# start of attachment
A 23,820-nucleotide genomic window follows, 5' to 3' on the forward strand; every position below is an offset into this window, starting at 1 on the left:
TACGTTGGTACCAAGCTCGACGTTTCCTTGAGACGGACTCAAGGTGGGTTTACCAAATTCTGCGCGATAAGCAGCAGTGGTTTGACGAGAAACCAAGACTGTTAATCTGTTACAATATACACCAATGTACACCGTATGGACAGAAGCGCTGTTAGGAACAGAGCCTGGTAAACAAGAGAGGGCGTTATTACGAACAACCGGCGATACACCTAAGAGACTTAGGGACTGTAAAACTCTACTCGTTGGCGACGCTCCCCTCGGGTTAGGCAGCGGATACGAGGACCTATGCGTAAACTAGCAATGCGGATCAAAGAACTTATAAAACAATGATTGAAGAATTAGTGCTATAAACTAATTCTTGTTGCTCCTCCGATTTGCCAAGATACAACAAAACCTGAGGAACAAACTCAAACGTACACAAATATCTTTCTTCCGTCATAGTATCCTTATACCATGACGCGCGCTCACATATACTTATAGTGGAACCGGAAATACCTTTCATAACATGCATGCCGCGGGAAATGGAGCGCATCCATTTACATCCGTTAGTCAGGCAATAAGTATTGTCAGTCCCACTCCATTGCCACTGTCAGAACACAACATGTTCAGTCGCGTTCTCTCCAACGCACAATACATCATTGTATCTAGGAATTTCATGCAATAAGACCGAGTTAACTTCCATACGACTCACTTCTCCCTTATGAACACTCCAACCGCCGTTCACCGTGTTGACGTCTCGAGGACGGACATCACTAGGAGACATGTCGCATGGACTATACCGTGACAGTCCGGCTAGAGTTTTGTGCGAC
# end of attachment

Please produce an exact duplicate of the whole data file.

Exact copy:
A 23,820-nucleotide genomic window follows, 5' to 3' on the forward strand; every position below is an offset into this window, starting at 1 on the left:
TACGTTGGTACCAAGCTCGACGTTTCCTTGAGACGGACTCAAGGTGGGTTTACCAAATTCTGCGCGATAAGCAGCAGTGGTTTGACGAGAAACCAAGACTGTTAATCTGTTACAATATACACCAATGTACACCGTATGGACAGAAGCGCTGTTAGGAACAGAGCCTGGTAAACAAGAGAGGGCGTTATTACGAACAACCGGCGATACACCTAAGAGACTTAGGGACTGTAAAACTCTACTCGTTGGCGACGCTCCCCTCGGGTTAGGCAGCGGATACGAGGACCTATGCGTAAACTAGCAATGCGGATCAAAGAACTTATAAAACAATGATTGAAGAATTAGTGCTATAAACTAATTCTTGTTGCTCCTCCGATTTGCCAAGATACAACAAAACCTGAGGAACAAACTCAAACGTACACAAATATCTTTCTTCCGTCATAGTATCCTTATACCATGACGCGCGCTCACATATACTTATAGTGGAACCGGAAATACCTTTCATAACATGCATGCCGCGGGAAATGGAGCGCATCCATTTACATCCGTTAGTCAGGCAATAAGTATTGTCAGTCCCACTCCATTGCCACTGTCAGAACACAACATGTTCAGTCGCGTTCTCTCCAACGCACAATACATCATTGTATCTAGGAATTTCATGCAATAAGACCGAGTTAACTTCCATACGACTCACTTCTCCCTTATGAACACTCCAACCGCCGTTCACCGTGTTGACGTCTCGAGGACGGACATCACTAGGAGACATGTCGCATGGACTATACCGTGACAGTCCGGCTAGAGTTTTGTGCGAC